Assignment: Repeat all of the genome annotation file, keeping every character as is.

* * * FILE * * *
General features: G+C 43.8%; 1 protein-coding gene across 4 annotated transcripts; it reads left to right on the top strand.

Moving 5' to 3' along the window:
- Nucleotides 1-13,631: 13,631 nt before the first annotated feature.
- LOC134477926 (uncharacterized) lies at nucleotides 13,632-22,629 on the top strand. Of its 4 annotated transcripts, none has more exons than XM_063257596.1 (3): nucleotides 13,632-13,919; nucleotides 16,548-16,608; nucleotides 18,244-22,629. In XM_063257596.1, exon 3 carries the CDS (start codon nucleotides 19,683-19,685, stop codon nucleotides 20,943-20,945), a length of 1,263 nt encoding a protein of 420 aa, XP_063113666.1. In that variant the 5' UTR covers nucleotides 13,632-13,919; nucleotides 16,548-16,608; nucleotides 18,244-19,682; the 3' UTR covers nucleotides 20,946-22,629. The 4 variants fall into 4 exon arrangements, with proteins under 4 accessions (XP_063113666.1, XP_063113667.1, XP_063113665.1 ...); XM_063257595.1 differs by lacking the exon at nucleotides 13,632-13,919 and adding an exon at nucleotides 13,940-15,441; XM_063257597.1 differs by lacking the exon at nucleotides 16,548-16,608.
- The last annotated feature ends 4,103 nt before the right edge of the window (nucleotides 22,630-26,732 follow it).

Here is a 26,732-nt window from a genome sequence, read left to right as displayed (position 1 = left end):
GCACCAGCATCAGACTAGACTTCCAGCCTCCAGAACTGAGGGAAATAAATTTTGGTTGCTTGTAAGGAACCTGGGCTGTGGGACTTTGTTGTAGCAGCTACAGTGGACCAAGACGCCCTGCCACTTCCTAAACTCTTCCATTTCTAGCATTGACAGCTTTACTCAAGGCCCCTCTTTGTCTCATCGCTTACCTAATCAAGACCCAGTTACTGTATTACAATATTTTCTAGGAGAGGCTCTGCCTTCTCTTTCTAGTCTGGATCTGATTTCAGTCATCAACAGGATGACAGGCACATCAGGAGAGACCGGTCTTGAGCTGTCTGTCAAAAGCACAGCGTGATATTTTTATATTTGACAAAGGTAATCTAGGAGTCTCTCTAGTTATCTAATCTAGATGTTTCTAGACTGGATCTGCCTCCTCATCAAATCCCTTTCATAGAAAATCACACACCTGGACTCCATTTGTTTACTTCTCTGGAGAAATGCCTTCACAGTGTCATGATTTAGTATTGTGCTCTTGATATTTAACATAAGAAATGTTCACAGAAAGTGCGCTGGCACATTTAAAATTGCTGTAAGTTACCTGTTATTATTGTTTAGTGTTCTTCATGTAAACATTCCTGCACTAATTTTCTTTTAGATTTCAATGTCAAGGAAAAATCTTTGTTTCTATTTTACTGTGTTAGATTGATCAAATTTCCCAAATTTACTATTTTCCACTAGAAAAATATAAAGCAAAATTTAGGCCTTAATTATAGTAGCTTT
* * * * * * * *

General features: G+C 43.8%; 1 protein-coding gene across 4 annotated transcripts; it reads left to right on the top strand.

Moving 5' to 3' along the window:
- Nucleotides 1-13,631: 13,631 nt before the first annotated feature.
- LOC134477926 (uncharacterized) lies at nucleotides 13,632-22,629 on the top strand. Of its 4 annotated transcripts, none has more exons than XM_063257596.1 (3): nucleotides 13,632-13,919; nucleotides 16,548-16,608; nucleotides 18,244-22,629. In XM_063257596.1, exon 3 carries the CDS (start codon nucleotides 19,683-19,685, stop codon nucleotides 20,943-20,945), a length of 1,263 nt encoding a protein of 420 aa, XP_063113666.1. In that variant the 5' UTR covers nucleotides 13,632-13,919; nucleotides 16,548-16,608; nucleotides 18,244-19,682; the 3' UTR covers nucleotides 20,946-22,629. The 4 variants fall into 4 exon arrangements, with proteins under 4 accessions (XP_063113666.1, XP_063113667.1, XP_063113665.1 ...); XM_063257595.1 differs by lacking the exon at nucleotides 13,632-13,919 and adding an exon at nucleotides 13,940-15,441; XM_063257597.1 differs by lacking the exon at nucleotides 16,548-16,608.
- The last annotated feature ends 4,103 nt before the right edge of the window (nucleotides 22,630-26,732 follow it).

Here is a 26,732-nt window from a genome sequence, read left to right as displayed (position 1 = left end):
GCACCAGCATCAGACTAGACTTCCAGCCTCCAGAACTGAGGGAAATAAATTTTGGTTGCTTGTAAGGAACCTGGGCTGTGGGACTTTGTTGTAGCAGCTACAGTGGACCAAGACGCCCTGCCACTTCCTAAACTCTTCCATTTCTAGCATTGACAGCTTTACTCAAGGCCCCTCTTTGTCTCATCGCTTACCTAATCAAGACCCAGTTACTGTATTACAATATTTTCTAGGAGAGGCTCTGCCTTCTCTTTCTAGTCTGGATCTGATTTCAGTCATCAACAGGATGACAGGCACATCAGGAGAGACCGGTCTTGAGCTGTCTGTCAAAAGCACAGCGTGATATTTTTATATTTGACAAAGGTAATCTAGGAGTCTCTCTAGTTATCTAATCTAGATGTTTCTAGACTGGATCTGCCTCCTCATCAAATCCCTTTCATAGAAAATCACACACCTGGACTCCATTTGTTTACTTCTCTGGAGAAATGCCTTCACAGTGTCATGATTTAGTATTGTGCTCTTGATATTTAACATAAGAAATGTTCACAGAAAGTGCGCTGGCACATTTAAAATTGCTGTAAGTTACCTGTTATTATTGTTTAGTGTTCTTCATGTAAACATTCCTGCACTAATTTTCTTTTAGATTTCAATGTCAAGGAAAAATCTTTGTTTCTATTTTACTGTGTTAGATTGATCAAATTTCCCAAATTTACTATTTTCCACTAGAAAAATATAAAGCAAAATTTAGGCCTTAATTATAGTAGCTTT